Beloved, we are God’s children now; what we will be has not yet been revealed. What we do know is this: when he is revealed, we will be like him, for we will see him as he is. –1 Jn 3:2
I’ve titled today’s sermon ‘firsts & worsts’, because in times like these of trial and transition, we are all given some great opportunities to try things for the first time, but at the same time all this newness can be a struggle. I’ve had a first in my video podcasts with two fellow priests. This has been great for us, except the time when we went through the whole first episode and forgot to press record! Our parish council had a first in our zoom meetings, helping us carry on good stewardship of this church virtually. But it went far from smoothly. One person’s video worked, but not the audio. One person’s audio worked, but not the video. I’m sure you’ve all had your own firsts and worsts in your adjustment to the new normal.
And I know from talking to many of you-and from my own experience-that there have been some firsts and worsts also at home. Narek accomplished his first power point presentation and book report for school. Nora is reading her first books, in imitation of Narek. But their first months together in Yn. Anna’s one room schoolhouse has also been a struggle. They can argue about anything and everything. Last Monday, Narek was reading Nora a book, and finishing up the last page, he said ‘thuh end.’ “No!” yelled Nora, “it’s the End!” “Thuh end’ insisted Narek, and they went back and forth 10 times before Nora threw the book in Narek’s face. The first here is that our kids are spending so much time together, the worst is that figuring out how to work together is not easy.
I’m not telling you about all these firsts and worst just to vent out my quarantine fever. They are very much related to today’s epistle reading, which reminds us that in God’s eyes, all of us, at all times in our lives, are like children experiencing our firsts and worsts as we grow into Him. ‘Beloved, we are God’s children now;’ writes John the Apostle, ‘what we will be has not yet been revealed.’ In other words, growth and change is baked into the human condition, because what we are now is not what we are destined to be as children of our heavenly father, destined for his kingdom.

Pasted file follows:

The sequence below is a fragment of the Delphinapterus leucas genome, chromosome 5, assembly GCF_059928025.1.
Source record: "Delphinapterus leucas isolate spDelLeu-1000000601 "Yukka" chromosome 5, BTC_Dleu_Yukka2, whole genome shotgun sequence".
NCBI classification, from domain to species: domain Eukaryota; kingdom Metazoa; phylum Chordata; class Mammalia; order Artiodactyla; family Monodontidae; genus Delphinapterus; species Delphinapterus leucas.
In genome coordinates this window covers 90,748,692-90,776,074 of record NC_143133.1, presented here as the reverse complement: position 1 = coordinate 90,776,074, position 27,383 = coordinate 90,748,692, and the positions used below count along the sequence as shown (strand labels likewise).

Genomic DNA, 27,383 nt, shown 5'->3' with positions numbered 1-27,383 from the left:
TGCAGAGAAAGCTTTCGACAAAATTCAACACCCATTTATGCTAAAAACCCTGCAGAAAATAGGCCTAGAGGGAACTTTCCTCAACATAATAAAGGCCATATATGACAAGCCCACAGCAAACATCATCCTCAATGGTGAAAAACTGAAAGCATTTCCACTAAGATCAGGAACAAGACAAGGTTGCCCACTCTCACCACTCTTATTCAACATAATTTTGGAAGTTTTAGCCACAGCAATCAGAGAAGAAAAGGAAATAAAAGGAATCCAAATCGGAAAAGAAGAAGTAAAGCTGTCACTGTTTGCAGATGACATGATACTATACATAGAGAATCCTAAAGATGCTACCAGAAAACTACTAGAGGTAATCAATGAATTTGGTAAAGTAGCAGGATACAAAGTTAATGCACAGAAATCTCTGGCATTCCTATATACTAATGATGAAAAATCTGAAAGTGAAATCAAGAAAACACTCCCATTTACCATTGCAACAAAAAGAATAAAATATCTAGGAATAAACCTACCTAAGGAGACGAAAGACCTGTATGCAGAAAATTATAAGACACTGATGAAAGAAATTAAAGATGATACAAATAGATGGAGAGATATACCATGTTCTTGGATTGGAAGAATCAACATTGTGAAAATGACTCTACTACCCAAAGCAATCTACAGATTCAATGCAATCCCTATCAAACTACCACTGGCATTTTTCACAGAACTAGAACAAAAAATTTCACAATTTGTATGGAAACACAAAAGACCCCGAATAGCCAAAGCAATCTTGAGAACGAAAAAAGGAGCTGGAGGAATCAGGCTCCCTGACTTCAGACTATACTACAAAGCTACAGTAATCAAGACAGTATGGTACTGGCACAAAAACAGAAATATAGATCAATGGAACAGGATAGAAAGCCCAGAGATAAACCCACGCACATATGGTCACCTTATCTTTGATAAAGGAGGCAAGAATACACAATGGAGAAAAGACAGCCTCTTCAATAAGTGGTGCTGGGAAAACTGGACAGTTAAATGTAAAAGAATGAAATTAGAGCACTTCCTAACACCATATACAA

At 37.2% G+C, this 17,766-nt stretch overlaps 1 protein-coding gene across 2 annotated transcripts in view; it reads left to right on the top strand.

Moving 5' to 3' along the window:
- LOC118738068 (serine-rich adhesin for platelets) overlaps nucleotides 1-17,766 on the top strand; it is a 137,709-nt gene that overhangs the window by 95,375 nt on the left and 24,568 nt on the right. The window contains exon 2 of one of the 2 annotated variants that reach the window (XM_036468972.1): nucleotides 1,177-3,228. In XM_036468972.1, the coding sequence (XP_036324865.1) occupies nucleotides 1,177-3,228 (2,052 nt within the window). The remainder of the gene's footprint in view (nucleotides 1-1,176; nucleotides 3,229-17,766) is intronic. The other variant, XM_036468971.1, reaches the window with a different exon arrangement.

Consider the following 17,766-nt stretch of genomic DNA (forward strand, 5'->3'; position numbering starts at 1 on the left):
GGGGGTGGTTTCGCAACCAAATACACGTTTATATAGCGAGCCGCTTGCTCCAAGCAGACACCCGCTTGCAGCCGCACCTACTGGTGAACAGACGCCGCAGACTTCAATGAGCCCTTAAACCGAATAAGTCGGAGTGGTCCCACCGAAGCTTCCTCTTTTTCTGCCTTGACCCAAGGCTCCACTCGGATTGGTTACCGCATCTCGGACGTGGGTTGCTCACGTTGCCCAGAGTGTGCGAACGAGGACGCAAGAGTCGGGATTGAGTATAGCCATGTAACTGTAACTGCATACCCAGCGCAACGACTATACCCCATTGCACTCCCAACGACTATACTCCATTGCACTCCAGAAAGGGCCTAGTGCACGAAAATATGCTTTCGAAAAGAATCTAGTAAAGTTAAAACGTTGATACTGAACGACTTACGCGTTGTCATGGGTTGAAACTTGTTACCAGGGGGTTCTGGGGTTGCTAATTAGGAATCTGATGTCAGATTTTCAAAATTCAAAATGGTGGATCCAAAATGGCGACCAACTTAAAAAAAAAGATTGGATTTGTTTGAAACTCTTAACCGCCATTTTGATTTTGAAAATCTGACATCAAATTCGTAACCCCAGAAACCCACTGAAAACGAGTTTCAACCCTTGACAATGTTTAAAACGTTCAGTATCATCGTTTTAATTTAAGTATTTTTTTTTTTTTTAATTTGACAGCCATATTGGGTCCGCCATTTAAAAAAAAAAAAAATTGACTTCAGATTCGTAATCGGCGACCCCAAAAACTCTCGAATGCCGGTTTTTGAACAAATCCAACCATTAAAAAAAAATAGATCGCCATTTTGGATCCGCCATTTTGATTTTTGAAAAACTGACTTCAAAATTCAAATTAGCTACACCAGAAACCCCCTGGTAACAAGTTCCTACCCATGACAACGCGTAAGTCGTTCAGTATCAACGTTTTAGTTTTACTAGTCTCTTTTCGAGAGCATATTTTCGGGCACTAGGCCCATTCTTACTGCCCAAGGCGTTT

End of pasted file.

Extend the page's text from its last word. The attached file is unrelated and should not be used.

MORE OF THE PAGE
The challenge here is that we tend to hide form our firsts and worsts as we get older. Unlike children, we want to show everyone that we are in control of our situation, that we are self-sufficient, that we don’t need anyone else’s charity, much less God’s. But the truth of this life, revealed in times of trial like these, is that we aren’t in control. The truth is that no matter how much you know, how proficient you are, how strong you are, you and I will constantly be confronted in this life with things we you don’t know, that we can’t control, that is beyond our own ability to provide. This it seems is the great grace and significance behind the trials and struggles of our lives. They humble us-if we would let them-to become like children, to recognize our limits and to look to God and others for help.
And today’s reading reminds us that just as we help each other and our children through their firsts and worsts, so does God help us. I think we can imagine that God views each first step forward and each fall in our spiritual “walks” with the eagerness of a parent watching a child take their first step or read their first book. Whether you are seven or eighty- seven, we are all children of God. And any time you or I take one step forward to follow Christ-to forgive someone who wronged us or to let go of self-sufficiency and lean more on God-I imagine that God is like a very proud parent of his children. I imagine that he quickly forgives our worsts and encourages us to keep striving for the firsts which mature us toward greater things in this world even unto the next.
So perhaps when the secrets of the universe are finally revealed, when “what we will be has been revealed,” we will see more clearly the underlying purpose of this life full of first and worsts. We might see that as often as we bear with the firsts and worsts of each other and ourselves, God bears with ours. We might find that all of life is trail and change because God wishes us not just to be a slightly better you or me, but to be transformed, to ‘be like him,’ something beyond all earthly comprehension. And to get there, we must learn to change, to humble ourselves and to trust-like little children-that God will take our hand and lead us to where we cannot go alone, now and always, amen.